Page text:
History - About School Camp

Genesis of the School Camp

Text Version

At the time when QES was established and for many years afterwards social conditions in Hong Kong were such that few of our students had ever been far from their home districts.  Accordingly Mr. Cheong Wai-fung, the Principal, managed to get the use of government lorries and we took some of the students on a tour of Hong Kong Island and, I believe, of Kowloon.  For reasons of safety, however, it was soon decided that the lorries should not be available for this purpose and so this early initiative came to an end. 

Then in 1959 I together with four teachers took a group of Form IV students to Lantao.  We took the ferry to Tung Chung, then a small fishing village, and walked up the narrow track to Ngong Ping and stayed the night at the Buddhist monastery there.  The monastery was smaller then and no charge was made for food and accommodation, although visitors were invited to make a voluntary contribution for the upkeep of the monastery.  I remember that we got caught in heavy rain on the way up but that made no difference to the high spirits of the students.  The following day we walked down to Tai O and took the ferry back to Hong Kong.  This trip was a tremendous experience for the students for few of them, if any, had been to Lantao or even stayed away from home before.  It was such a success that we repeated the trip with a group of Lower VI students a short while afterwards.  In 1960 we took a group to Shataukok, spending the night in the primary school there, and later took two groups to Lantao.

The students not only enjoyed these trips, which were taking them to areas that were a complete contrast to the concrete jungle in which most of them lived, but were gaining a broader experience.  It then occurred to a few of us that it would be wonderful if we could somehow set up a permanent camp in the New Territories.  I therefore drove into the New Territories one Saturday morning, together with Mr. Walter Ng and Mr. David Tam who were from the beginning keen on this idea, to look for a suitable site.  We did not find one on that occasion but on a later trip, on which a few of the senior students came with us, we found a place that seemed ideal for our purpose.  It was by the sea, fairly isolated, not passed by any road, and we reached it by a walk of perhaps half an hour along a dirt track from the end of the bus route.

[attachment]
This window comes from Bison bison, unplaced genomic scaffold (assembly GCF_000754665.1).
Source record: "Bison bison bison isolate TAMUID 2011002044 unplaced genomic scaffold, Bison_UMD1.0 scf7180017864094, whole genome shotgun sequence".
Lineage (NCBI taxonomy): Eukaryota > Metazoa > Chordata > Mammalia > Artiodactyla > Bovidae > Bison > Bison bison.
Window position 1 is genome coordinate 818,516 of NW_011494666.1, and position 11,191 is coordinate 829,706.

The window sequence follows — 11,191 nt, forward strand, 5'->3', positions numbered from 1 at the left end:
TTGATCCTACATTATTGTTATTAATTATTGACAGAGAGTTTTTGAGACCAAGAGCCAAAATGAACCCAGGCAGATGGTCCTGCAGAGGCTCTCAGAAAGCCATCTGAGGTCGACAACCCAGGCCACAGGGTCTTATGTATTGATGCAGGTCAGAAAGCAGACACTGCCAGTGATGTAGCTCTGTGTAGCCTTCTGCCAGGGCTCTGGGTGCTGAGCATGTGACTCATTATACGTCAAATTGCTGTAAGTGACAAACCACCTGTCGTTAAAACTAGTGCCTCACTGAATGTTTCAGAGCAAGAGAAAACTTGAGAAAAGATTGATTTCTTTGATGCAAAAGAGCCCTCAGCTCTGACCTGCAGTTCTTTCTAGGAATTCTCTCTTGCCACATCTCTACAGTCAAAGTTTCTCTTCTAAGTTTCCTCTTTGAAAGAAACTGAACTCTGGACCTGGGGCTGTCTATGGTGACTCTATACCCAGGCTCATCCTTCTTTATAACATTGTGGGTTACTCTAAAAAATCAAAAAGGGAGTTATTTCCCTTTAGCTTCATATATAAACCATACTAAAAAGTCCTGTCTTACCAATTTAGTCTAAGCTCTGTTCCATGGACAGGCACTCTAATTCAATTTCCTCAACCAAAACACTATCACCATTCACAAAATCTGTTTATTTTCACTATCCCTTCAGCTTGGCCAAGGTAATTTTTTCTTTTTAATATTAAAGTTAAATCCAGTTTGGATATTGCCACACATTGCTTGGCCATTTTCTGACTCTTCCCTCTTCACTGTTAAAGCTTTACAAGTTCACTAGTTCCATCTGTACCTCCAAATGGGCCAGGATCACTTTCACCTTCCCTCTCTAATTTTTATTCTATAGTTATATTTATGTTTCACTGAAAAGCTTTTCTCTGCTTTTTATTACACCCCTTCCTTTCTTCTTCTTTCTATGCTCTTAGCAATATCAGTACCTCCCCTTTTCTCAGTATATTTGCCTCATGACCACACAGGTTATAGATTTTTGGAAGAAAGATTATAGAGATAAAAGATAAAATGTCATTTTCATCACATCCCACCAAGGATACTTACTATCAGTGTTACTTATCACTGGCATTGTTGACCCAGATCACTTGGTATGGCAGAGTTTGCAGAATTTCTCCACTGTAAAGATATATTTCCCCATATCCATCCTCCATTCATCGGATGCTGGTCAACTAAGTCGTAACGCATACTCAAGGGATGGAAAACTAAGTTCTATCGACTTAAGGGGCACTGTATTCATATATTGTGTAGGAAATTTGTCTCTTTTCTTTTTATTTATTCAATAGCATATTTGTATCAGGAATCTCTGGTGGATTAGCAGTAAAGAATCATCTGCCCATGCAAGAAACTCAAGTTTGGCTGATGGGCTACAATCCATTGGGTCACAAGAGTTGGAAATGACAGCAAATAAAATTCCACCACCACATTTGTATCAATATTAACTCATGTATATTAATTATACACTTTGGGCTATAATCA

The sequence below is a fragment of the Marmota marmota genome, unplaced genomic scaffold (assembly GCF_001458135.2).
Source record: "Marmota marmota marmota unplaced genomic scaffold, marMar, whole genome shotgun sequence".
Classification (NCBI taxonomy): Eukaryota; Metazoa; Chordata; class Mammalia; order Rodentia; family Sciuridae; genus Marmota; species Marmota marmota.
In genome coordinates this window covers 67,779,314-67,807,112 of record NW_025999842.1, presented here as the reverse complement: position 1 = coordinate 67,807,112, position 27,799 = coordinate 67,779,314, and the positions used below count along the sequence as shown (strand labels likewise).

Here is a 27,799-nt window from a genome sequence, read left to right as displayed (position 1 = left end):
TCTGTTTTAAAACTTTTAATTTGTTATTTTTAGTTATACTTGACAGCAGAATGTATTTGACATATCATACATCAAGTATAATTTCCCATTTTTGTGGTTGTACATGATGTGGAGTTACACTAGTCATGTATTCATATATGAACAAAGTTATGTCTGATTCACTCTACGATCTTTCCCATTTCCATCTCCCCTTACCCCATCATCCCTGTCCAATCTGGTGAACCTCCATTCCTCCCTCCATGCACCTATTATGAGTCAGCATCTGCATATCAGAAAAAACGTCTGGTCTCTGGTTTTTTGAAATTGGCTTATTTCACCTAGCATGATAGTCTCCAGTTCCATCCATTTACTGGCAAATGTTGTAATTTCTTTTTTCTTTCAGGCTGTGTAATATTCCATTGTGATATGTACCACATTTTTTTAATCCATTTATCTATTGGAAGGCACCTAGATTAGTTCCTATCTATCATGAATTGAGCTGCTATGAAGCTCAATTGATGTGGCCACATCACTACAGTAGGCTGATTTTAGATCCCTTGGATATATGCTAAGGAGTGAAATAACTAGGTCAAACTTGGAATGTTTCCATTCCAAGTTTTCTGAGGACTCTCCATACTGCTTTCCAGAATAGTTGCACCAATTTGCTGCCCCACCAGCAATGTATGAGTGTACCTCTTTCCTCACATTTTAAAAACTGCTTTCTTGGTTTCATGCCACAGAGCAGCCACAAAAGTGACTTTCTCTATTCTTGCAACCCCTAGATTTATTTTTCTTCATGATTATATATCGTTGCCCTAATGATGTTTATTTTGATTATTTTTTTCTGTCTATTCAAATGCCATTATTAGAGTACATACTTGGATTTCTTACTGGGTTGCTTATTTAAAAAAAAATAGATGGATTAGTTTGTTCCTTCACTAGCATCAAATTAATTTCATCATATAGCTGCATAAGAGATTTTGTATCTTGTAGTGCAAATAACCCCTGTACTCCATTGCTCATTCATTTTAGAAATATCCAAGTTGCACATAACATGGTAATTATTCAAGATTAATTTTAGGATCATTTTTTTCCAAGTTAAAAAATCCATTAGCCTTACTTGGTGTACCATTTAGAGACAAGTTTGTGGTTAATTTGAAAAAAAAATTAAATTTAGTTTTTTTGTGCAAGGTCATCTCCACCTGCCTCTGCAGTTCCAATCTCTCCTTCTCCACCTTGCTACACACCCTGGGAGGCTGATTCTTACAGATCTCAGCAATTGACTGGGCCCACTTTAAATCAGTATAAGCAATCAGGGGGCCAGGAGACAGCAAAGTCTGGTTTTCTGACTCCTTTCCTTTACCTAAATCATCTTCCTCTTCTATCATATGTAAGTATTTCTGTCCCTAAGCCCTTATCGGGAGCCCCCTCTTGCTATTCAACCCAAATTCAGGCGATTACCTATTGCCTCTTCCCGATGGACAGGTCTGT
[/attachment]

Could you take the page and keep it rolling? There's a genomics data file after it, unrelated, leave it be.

The next question was how could we get permission to use this site for a camp.  We spoke to the villagers who used the ground for grazing their animals and they raised no objection, so soon afterwards I approached the District Officer who was responsible for that area.  I did not know him at all but he at once approved of our idea of a school camp and promised to speak to the villagers about it.  He offered them another piece of land for grazing their animals and so this matter was settled without difficulty.

Then came the problem of finance.  The only possible source of money was the Parents-Teachers Association and I did not expect that it would be easy to persuade it to support the idea because education was so often seen as limited to academic learning.  To my delighted relief, however, the PTA, led by its chairman, Mr. Wong Hau Yuen, showed itself enthusiastic about the idea.  We decided on the form of the proposed camp and estimated the cost and then the PTA raised that money, some parents making large donations but others of more limited means giving what they could afford.  One member of the PTA committee, Mr. Ng Tor Tai, a building contractor, undertook the work of constructing the camp so the way seemed clear to go ahead, and together with some of the students we began clearing the site.